Some Holy Weight in the Village Air
By Ira Joe Fisher
Songs from an Earlier Century
By Ira Joe Fisher

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A Scattering of Verse

Looking after

The wind leaned the maple
over my reading
and dusk sipped the words
into what the dusk became:  
Ink is a gift:
it unwraps a laying-down sun,
gives a bird a song
and gives shivers to the rain.  
As that dusk gave all
to night
and my book sighed to unseen,
there were only fireflies
with their brief, green ease
to show me in the dark
how to find home.


Mister Government, do you still
hold a fading thought
that war
that killing
that sending them to fight
is a sin?
Oh, you still plan war,
you start war, you rage.
You still fight.
You still kill.
But do you hold a thought,
a fading thought
that it is a sin?
I only ask
because you still call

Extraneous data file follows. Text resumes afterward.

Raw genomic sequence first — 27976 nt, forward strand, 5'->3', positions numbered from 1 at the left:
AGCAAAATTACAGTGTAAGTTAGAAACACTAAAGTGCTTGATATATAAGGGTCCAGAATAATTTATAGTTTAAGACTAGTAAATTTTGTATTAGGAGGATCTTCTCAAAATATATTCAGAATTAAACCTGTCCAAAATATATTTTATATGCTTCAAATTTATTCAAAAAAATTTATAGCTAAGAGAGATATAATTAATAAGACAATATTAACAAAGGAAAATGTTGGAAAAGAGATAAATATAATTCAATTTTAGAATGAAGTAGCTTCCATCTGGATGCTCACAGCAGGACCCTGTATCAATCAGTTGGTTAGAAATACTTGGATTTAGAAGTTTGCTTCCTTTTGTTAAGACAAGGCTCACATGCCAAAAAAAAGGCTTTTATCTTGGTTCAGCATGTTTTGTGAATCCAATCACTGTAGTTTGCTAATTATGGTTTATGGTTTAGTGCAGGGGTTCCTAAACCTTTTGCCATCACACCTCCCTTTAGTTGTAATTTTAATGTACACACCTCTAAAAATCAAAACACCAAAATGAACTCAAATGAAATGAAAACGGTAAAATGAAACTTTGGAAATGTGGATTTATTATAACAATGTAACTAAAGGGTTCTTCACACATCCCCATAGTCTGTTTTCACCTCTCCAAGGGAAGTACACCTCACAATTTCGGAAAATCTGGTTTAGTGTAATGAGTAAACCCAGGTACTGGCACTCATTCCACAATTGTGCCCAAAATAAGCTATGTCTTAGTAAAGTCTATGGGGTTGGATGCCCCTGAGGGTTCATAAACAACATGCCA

war’s objector


O, church, invite the trees,
Invite the trees adorned with only leaves
And cones between the needles.

O, church, open your door
To squirrel and dog and deer,
Open your door to the wordless ones.

Pull back your ceiling
To the blue and sainted sky
And clouds and holy rain.

O, church, where are the stones?
And dust?  Where are the tufts of hay?  
A creek trilling down your aisle?

Forgive my sigh at the altar gold
And marble haloed men,
Mere men frozen, holding high hands

Their palms a blinding white

While your colored glass hides
The heaven of the world. 


Night is quicker to fall. 
The temperature is quicker to fall. 
Leaves and light, quicker to fall.
It’s the falling of things,
an emptying –
of playgrounds
and ballparks
and lakes –
cooling the year. 
Bright day is still summer,
still warm;
but, a chilled thread
woven of wind,
in the sun, 
in the clouds, 
and iron gray,  
holds a secret we know
and pretend we don’t.